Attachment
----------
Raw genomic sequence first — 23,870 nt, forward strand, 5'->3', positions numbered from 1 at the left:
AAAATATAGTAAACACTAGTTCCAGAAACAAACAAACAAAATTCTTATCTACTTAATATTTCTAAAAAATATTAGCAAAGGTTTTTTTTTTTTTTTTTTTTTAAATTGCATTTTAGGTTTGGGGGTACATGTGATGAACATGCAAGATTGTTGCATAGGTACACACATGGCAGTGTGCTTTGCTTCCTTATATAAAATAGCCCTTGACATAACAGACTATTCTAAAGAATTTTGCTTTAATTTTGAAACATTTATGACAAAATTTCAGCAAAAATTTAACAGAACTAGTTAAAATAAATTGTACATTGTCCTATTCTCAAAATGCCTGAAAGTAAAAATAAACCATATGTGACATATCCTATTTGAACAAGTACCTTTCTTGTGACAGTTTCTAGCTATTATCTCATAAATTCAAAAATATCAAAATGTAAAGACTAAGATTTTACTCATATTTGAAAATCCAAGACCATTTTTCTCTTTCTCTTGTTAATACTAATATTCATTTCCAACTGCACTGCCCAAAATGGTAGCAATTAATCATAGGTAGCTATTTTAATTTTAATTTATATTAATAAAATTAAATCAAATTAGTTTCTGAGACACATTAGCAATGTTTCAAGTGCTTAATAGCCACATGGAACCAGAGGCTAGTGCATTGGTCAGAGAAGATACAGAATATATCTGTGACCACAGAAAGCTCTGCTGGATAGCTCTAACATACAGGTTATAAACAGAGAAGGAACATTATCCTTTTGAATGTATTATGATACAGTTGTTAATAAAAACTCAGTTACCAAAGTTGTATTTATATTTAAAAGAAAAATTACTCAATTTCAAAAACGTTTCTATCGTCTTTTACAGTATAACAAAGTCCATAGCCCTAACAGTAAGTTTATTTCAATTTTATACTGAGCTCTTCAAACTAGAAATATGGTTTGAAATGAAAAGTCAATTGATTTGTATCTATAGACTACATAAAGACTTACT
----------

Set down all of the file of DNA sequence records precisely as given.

Raw genomic sequence first — 23,870 nt, forward strand, 5'->3', positions numbered from 1 at the left:
AAAATATAGTAAACACTAGTTCCAGAAACAAACAAACAAAATTCTTATCTACTTAATATTTCTAAAAAATATTAGCAAAGGTTTTTTTTTTTTTTTTTTTTTAAATTGCATTTTAGGTTTGGGGGTACATGTGATGAACATGCAAGATTGTTGCATAGGTACACACATGGCAGTGTGCTTTGCTTCCTTATATAAAATAGCCCTTGACATAACAGACTATTCTAAAGAATTTTGCTTTAATTTTGAAACATTTATGACAAAATTTCAGCAAAAATTTAACAGAACTAGTTAAAATAAATTGTACATTGTCCTATTCTCAAAATGCCTGAAAGTAAAAATAAACCATATGTGACATATCCTATTTGAACAAGTACCTTTCTTGTGACAGTTTCTAGCTATTATCTCATAAATTCAAAAATATCAAAATGTAAAGACTAAGATTTTACTCATATTTGAAAATCCAAGACCATTTTTCTCTTTCTCTTGTTAATACTAATATTCATTTCCAACTGCACTGCCCAAAATGGTAGCAATTAATCATAGGTAGCTATTTTAATTTTAATTTATATTAATAAAATTAAATCAAATTAGTTTCTGAGACACATTAGCAATGTTTCAAGTGCTTAATAGCCACATGGAACCAGAGGCTAGTGCATTGGTCAGAGAAGATACAGAATATATCTGTGACCACAGAAAGCTCTGCTGGATAGCTCTAACATACAGGTTATAAACAGAGAAGGAACATTATCCTTTTGAATGTATTATGATACAGTTGTTAATAAAAACTCAGTTACCAAAGTTGTATTTATATTTAAAAGAAAAATTACTCAATTTCAAAAACGTTTCTATCGTCTTTTACAGTATAACAAAGTCCATAGCCCTAACAGTAAGTTTATTTCAATTTTATACTGAGCTCTTCAAACTAGAAATATGGTTTGAAATGAAAAGTCAATTGATTTGTATCTATAGACTACATAAAGACTTACT